Here’s a brief excerpt from the novel. In this scene, a Manhattan book editor is driving into Wellington for the first time, so we see this rarefied community through an outsider’s eyes:
Although I’d had several authors from Wellington over the years, including a former editor pal turned bestselling mystery novelist, not one of them had deigned to invite me to so much as a cocktail party up here. Creeping through the village that Saturday morning in a rental car, I passed a shiny aluminum diner and myriad antiques dealers and continued on through a hamlet mysteriously called Rabbitsville (although I didn’t see a single rabbit to warrant the name). From there, I followed sandwich boards pointing to Fox Hill.
The road ribboned out in front of me, over rolling green hills and miles of black wooden fence. The sky was a soft summer blue. In the hollows, pockets of thin fog hovered over the grass. The whole countryside had a vaguely mystical aura, like Mr. Darcy’s Derbyshire.
Most of the drive from Manhattan, however, had been tedious. Droning along the empty and wooded Taconic Parkway, still half-asleep, I had started to question the wisdom of traveling two hours upstate for a young woman with whom I had done nothing but have inordinate sex—and that only in her favored cowgirl position. To be fair, we had managed to squeeze in a few substantial conversations—about books (for a young woman of prodigious sexual appetites she was surprisingly well-read, Chekhov’s stories being her favorites); about technology (she embraced the useful, citing her automatic lights and a robotic vacuum cleaner that perpetually crawled around the apartment); and about lifestyles (she adored simplicity bordering on the Spartan; every room in her apartment contained minimal furniture and absolutely no knickknacks)—but since those conversations invariably took place before or after sex, I considered them suspect, and not representative of how we would relate under less sybaritic circumstances. For that reason, the weekend was a test, or, as she had put it, “a trial run for us.”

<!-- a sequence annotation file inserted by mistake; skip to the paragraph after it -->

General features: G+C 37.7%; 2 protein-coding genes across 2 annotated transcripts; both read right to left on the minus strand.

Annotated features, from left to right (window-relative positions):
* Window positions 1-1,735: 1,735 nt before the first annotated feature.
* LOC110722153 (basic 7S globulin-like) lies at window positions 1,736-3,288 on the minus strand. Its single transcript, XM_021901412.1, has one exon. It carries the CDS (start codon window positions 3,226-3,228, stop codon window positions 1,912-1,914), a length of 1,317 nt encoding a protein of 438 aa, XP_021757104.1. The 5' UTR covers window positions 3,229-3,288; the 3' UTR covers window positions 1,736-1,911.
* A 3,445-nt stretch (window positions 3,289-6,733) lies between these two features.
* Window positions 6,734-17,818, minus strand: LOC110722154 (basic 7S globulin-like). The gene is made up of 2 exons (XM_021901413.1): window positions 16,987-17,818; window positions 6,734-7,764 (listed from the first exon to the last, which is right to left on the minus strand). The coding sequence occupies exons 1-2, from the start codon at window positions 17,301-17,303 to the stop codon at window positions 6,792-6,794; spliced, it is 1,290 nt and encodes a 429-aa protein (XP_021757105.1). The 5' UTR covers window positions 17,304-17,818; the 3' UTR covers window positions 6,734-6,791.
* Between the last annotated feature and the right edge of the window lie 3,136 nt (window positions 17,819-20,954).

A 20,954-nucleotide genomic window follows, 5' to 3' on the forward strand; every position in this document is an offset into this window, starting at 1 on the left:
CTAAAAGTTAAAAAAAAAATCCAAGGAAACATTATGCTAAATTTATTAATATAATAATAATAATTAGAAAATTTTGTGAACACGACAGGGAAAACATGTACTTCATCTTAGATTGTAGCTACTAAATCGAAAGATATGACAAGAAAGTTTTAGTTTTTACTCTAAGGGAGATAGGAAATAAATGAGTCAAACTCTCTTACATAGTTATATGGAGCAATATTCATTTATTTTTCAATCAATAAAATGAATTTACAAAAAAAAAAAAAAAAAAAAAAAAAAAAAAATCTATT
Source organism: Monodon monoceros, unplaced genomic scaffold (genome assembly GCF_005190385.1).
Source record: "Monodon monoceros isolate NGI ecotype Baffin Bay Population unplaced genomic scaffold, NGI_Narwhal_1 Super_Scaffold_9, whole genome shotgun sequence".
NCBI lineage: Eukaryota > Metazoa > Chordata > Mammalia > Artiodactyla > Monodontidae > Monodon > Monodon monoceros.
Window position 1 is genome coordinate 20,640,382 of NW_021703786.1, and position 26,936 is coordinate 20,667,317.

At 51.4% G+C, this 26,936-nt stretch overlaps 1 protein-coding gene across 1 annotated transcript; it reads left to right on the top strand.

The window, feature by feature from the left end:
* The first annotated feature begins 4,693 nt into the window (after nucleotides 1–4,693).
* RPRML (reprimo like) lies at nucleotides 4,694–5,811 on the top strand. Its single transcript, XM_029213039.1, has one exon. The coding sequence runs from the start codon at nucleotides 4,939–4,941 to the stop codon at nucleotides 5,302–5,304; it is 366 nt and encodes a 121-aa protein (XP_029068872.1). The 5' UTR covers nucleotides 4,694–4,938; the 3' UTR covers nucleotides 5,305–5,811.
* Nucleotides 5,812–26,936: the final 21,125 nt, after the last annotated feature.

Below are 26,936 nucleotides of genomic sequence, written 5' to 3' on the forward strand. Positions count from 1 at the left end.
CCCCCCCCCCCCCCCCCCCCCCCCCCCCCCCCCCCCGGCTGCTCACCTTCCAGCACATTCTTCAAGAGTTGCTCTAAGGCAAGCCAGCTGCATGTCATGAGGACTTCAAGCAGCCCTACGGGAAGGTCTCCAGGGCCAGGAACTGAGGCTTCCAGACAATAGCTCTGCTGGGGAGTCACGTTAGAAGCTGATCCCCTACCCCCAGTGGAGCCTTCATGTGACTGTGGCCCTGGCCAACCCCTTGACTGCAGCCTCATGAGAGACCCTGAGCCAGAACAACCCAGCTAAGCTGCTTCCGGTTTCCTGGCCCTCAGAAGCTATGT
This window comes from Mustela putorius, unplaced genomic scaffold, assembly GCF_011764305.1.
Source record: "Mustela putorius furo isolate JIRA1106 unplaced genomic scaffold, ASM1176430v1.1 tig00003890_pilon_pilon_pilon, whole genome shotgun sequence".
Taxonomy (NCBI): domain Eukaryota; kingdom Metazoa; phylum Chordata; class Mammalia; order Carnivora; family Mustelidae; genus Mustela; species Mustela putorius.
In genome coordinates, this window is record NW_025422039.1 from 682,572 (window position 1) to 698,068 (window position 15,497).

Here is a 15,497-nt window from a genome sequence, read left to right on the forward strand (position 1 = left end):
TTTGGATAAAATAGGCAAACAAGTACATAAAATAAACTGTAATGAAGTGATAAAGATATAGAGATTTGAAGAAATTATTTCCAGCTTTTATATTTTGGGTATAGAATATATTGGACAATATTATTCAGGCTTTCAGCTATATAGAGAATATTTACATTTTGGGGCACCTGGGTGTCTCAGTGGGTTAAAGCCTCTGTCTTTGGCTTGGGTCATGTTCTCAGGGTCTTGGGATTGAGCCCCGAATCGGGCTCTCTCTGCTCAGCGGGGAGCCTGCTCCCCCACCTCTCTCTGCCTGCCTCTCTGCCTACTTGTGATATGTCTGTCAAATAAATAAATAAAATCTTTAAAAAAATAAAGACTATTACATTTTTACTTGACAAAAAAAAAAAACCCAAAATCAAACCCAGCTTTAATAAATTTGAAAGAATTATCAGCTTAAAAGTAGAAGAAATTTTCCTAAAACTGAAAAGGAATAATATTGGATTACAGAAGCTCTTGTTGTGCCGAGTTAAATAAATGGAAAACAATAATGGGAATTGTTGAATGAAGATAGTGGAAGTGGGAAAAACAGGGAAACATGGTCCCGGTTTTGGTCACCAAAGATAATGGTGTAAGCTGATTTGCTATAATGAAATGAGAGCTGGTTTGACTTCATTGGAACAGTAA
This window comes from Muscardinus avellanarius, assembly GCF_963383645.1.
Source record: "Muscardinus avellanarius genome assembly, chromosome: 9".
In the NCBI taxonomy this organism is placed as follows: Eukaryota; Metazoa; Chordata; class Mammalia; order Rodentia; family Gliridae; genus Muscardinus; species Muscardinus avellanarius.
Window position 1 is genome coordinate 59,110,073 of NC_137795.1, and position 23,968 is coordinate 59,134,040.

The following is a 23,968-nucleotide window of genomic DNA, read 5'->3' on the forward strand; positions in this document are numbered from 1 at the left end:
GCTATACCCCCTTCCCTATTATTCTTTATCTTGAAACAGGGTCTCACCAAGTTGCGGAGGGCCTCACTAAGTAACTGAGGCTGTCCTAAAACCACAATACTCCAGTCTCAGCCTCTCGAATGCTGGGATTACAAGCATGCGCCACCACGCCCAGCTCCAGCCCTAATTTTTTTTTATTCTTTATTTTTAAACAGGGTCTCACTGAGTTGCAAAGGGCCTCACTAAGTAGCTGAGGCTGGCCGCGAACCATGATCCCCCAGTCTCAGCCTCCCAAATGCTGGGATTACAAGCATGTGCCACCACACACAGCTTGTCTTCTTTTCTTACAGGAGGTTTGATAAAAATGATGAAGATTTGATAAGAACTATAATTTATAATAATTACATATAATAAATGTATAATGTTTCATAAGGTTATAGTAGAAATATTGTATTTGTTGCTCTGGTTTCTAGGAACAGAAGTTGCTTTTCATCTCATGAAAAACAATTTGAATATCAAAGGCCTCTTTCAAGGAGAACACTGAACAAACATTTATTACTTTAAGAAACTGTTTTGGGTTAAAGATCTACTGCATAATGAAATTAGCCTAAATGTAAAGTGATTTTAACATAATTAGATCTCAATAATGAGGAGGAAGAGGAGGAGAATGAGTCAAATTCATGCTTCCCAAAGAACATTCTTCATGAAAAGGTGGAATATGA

— from One Hundred Miles from Manhattan by Chris Orcutt
I will post again when the novel is released, and I hope you buy it and enjoy it. Without question, it is my best writing to date.
This book has taken a great toll on me physically and emotionally, but I think the result is worth it.
*The author has permission and/or Creative Commons rights to use the following photos from Flickr on the cover of this book: “Hunters Wellies CARNABY BOA…” and “Turquoise and Brass Earrings and Necklaces…” by Maegan Tintari; “DSC_1255” (the fox hunt) by Bethany; “Fall Foliage” by Kimberly Vardeman; “Rape Seed Field” by Les Haines; “Mansion on a Hill” by Lucas Wihlborg; “Just a Perfect Day” by Alison Christine. The photo “Wellington Sign” is by Karen Kruschka.
Today my interview on the Murders, Mysteries and Mayhem program (part of the Authors on the Air Global Radio Network) aired, and it was a terrific success.
The show is hosted by the friendly, knowledgeable and engaging Stephen Campbell, and as I mentioned a few days ago, I was taken aback by how well-prepared he was (he had read all of my work), and the penetrating questions he asked.